Out of deference to local customs and decorum, my wife never wore shorts or sleeveless tops or anything which that might be considered risqué by local standards. In fact, even I kept to slacks or jeans, as did nearly every Westerner we saw, despite temperatures that would normally suggest shorts. We did see one or two girls in Fes wearing short-shorts and halter tops speaking in some language other than English, and I suppose these few exceptions could be sufficient to form the "rule" in some minds. Quite a few French women also brought their custom of topless sunbathing to the hotel poolsides, but the only Moroccans who were privy to such sights were the hotel waiters. I suspect neither the sunbathers nor the waiters consider this practice to be quite as public a disregard for local mores, since the pools are secluded behind the hotels, flanked by fences and shrubs.
I have enjoyed visits to other Middle Eastern countries more than Morocco, but if you happen to be in the south of Spain (something that I can recommend) and you have some time to spare, Morocco is worth the visit. It wouldn't be without value for every American to visit a country like Morocco once in his or her lifetime. It would provide a very useful perspective of many of life's finer points, a profound sense of appreciation for luxuries we often take for granted, and a better understanding both of how fortunate we Americans are, and of the different cultures of the world we share.
"Oh, beautiful, forspacious skies..." sings Bogart.
"Forspacious?" I ask.
Morocco is an experience. The bargaining for prices, the street pests, the evident disdain for Westerners, etc. are all part of the experience. It is even possible that part of Morocco's appeal comes from an image of hovering on the border between respectability and disrepute. To truly experience any country is to encounter its 'bad' points along with its good points. The unpleasantries are only momentary, while the experiences last a lifetime. In a not entirely insignificant way, who we are, can be much affected by the places we have lived and visited. It's hard to relate to the less fortunate, if your entire image of them is based on a standard that defines poverty as meaning one car, no VCR, and renting rather than owning. The price of this vacation was undoubtedly more than many of the Moroccans make in a lifetime, yet here I was bartering for a better price on items that were already half as expensive as at home. The amount I saved may have fed a Moroccan family for a month. It's not as hard to earn the "Ugly American" image as we might believe. A long time ago I decided that going to places like Morocco help you realize more clearly 'where you're coming from.'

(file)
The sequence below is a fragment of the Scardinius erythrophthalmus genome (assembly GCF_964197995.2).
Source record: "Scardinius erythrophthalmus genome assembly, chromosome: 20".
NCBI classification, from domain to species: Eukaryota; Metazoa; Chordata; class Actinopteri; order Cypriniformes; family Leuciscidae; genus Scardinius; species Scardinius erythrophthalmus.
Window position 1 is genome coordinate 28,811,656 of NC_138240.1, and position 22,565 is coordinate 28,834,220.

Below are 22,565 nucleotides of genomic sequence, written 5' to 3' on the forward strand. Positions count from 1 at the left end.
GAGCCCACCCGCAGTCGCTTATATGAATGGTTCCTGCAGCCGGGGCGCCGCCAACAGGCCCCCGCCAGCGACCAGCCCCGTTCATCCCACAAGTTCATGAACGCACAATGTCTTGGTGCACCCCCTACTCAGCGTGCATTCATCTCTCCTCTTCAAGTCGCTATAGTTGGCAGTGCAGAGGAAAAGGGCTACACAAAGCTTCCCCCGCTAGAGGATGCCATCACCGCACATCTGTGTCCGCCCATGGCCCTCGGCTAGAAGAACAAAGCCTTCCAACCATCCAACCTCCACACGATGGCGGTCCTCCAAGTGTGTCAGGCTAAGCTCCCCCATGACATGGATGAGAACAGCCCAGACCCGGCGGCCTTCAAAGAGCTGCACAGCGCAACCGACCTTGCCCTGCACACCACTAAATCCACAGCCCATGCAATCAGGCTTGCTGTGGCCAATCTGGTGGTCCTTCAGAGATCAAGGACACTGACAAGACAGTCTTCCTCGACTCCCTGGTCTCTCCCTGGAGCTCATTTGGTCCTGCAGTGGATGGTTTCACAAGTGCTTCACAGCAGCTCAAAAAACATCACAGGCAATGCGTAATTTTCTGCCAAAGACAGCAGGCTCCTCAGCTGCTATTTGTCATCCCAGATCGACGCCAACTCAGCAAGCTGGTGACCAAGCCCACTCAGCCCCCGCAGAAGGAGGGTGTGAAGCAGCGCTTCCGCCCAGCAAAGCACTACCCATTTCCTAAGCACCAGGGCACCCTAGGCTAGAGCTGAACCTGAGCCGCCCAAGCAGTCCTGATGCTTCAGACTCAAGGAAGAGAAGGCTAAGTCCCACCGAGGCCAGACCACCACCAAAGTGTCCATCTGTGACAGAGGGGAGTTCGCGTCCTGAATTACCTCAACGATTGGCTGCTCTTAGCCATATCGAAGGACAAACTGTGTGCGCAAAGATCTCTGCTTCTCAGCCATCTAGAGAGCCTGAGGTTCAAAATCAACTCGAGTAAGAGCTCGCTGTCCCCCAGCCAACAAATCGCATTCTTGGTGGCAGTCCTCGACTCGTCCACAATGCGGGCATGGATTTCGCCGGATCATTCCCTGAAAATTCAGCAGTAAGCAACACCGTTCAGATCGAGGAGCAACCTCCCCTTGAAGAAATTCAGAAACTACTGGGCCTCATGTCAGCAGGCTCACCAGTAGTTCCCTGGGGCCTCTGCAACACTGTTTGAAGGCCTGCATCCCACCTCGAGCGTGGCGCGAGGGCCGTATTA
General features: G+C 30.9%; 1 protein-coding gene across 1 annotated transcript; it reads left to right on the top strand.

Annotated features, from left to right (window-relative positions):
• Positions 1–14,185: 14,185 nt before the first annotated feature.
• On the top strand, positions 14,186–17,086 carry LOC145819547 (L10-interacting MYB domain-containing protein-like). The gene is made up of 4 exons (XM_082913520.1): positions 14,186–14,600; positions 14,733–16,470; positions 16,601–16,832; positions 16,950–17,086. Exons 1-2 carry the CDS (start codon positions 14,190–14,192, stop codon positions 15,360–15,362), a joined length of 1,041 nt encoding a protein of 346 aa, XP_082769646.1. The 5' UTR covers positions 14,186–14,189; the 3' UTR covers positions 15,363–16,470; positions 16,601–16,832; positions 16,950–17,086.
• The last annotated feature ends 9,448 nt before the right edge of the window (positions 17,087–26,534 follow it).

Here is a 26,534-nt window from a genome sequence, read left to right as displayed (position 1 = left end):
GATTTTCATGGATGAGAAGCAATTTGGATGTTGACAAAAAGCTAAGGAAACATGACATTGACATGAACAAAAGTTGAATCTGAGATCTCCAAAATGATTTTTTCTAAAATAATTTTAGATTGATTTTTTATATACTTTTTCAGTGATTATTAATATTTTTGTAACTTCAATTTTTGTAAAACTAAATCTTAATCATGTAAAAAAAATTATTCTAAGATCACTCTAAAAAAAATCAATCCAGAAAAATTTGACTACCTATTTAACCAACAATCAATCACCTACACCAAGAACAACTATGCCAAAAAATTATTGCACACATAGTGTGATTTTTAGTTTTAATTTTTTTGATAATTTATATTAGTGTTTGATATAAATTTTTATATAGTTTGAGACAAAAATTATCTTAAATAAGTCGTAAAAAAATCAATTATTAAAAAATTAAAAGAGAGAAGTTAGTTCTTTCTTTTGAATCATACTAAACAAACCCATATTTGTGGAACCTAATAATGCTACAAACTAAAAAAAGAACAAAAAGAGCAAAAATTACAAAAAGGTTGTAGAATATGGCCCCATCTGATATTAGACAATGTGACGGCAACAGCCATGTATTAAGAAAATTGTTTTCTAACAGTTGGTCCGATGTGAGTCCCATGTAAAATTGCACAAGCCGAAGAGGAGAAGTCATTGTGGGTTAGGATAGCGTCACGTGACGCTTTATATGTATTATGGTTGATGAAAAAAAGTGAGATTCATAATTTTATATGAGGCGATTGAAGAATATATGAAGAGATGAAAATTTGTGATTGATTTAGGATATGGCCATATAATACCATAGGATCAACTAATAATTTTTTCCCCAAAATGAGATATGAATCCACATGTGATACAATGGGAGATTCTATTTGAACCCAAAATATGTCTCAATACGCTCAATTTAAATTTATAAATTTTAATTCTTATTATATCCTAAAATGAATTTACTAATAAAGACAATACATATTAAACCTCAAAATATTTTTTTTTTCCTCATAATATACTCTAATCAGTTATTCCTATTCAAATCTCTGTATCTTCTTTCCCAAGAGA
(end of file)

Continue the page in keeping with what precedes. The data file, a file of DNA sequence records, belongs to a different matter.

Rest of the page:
Aboard the ferry from Ceuta to Algeciras, Spain, our Spanish guide, Paco, sidled up to where my wife and I stood. "So, what did you think of your trip to Morocco?" he asked.
"It's a long story," I reply.
Later, the same evening, I am having a drink in the piano bar at our hotel in Torremolinos, on Spain's Costa Del Sol...
"Well," I say to Bogart, "I guess this is farewell. The Morocco trip is history now, and you were just along because of your part in Casablanca."
"I hate farewell scenes," replies Bogart.
I sit down at the piano and play a few bars from 'As Time Goes By'.
"Nice tune, kid," remarks Bogart. "Especially since you don't play the piano."
"From the movie," I answer.
"It depresses me." says Bogart. "Anyway, you'd better get going. If that plane leaves the ground and you're not on it, you'll regret it. Maybe not today, maybe not tomorrow, but soon, and for the rest of your life..."
"Tell me about it." I say, "Huh?, wait a minute! What plane? I've got a Eurail pass. I'm catching the night train out of Malaga to Madrid."
"Never mind," he says, "Here's looking at you, kid."
(Michael Marcotte is a globe-trotting computer systems manager in Oklahoma, with an over-active imagination. He tries very hard not to typify a "racist, ugly American," but found it more difficult than usual during his trip to Morocco. Apologies to all Moroccans and persons of Arabic origin who do not fit the images portrayed in this article. Humphrey Bogart died in 1957, so it was especially nice of him to make an encore appearance with Mr. Marcotte in this article).